Republicans playing politics hurting them, their future

Courtesy of Google Image SearchWith a current national debt of over $12 trillion and a deficit of around $1.35 trillion for 2010, debt and deficit reduction is rightfully at the top of America’s current concerns with the government. Fiscal responsibility, spending freezes, budget cuts – these are measures and terms that you would expect to see a big “R” stamped on. Unfortunately, you would be mistaken.

With the victory of Republican Scott Brown in the special election in Massachusetts, the Republican Party has broken the “super-majority” of the Democrats. They now have the ability to filibuster and to block initiatives, since the Democrats can no longer muster the 60 votes required.

One would expect this to lead to a more fiscally conservative, responsible agenda, an agenda that would have greater bipartisanship and hopefully, one that would be more representative of this country’s needs and desires. Instead, the Republicans have taken this opportunity to (surprise, surprise) play politics.

In a vote last week on creating a bipartisan commission to recommend ways to reduce the rising deficit, Republicans defeated the effort, stopping it short of the 60 votes required. Several Republicans who had initially supported the bill then voted against were asked why they did so, and the reason given was that supporting a deficit reduction effort initiated by the Democrats would give them political cover.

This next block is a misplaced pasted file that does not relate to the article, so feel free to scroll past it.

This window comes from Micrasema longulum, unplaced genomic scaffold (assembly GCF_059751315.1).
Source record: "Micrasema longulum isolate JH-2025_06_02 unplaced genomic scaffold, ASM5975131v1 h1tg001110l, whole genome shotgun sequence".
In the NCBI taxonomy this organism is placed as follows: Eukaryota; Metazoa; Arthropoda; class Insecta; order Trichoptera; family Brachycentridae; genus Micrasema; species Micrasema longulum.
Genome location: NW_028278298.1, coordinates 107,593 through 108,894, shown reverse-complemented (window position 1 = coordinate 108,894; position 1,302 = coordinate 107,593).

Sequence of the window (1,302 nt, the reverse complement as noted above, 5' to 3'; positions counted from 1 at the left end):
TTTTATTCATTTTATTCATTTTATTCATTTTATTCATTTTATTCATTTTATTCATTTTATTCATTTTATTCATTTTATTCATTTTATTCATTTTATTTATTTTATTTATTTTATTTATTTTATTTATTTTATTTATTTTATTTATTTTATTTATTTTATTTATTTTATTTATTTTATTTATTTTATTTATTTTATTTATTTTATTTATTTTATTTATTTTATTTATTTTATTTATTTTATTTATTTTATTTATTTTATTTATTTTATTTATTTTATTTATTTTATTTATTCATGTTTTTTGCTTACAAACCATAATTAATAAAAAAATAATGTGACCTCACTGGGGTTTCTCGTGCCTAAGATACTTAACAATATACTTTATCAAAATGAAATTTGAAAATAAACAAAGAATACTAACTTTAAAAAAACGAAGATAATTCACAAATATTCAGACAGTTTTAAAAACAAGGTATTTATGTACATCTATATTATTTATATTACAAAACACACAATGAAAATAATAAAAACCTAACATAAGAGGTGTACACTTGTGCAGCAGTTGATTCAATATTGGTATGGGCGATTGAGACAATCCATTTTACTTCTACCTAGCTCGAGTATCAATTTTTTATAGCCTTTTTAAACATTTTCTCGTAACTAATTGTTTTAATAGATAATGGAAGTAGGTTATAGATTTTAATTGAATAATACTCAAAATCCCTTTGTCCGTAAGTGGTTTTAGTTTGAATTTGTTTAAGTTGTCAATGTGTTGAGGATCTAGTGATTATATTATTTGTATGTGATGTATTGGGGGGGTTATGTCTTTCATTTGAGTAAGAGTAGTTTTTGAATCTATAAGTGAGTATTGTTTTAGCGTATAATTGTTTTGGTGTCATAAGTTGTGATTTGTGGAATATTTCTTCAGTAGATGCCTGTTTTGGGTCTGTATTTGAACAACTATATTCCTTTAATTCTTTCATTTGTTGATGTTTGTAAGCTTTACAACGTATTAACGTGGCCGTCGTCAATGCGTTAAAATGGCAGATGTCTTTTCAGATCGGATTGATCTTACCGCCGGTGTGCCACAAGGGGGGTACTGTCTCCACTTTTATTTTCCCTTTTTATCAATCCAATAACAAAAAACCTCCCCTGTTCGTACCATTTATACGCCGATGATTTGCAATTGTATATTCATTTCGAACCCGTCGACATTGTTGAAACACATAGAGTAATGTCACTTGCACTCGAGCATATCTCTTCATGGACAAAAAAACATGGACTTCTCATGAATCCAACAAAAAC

Effectively, the Republicans united against a bill which they should have been sponsoring in the first place – a bill that would at least begin on the arduous path of reining in spending and reducing the deficit and potentially the debt.

Hopefully, this trend will not continue. The Republican Party is now at a crossroads of how they will define themselves. Will they (continue to) define themselves as a party which does nothing but attempt to block every initiative that wasn’t started by someone within their party, or will they use their increased leverage to make appropriate and necessary changes in bills that have the potential to be beneficial?

Take, for example, the health care bill that is currently weaving its way (or stalled, depending on how you look at it) through Congress. It is, as of this moment, a purely Democratic bill; votes on it have been straight down party lines. Now would be a prime time for the Republicans to show initiative and creativeness. By paring the bill down to a more palatable size, perhaps adding a few provisions of their own, and overall revamping the bill into a bipartisan effort, health care reform could be passed in a manner that would allow both parties to cry victory and potentially reduce the deficit over time.

What I want is a return of the old Republican brand, a return of the fiscal conservatives who utilize their political power to hone and refine initiatives put forward by the Democrats, by eliminating waste and helping by providing their own ideas, instead of discarding anything that doesn’t originate from them.

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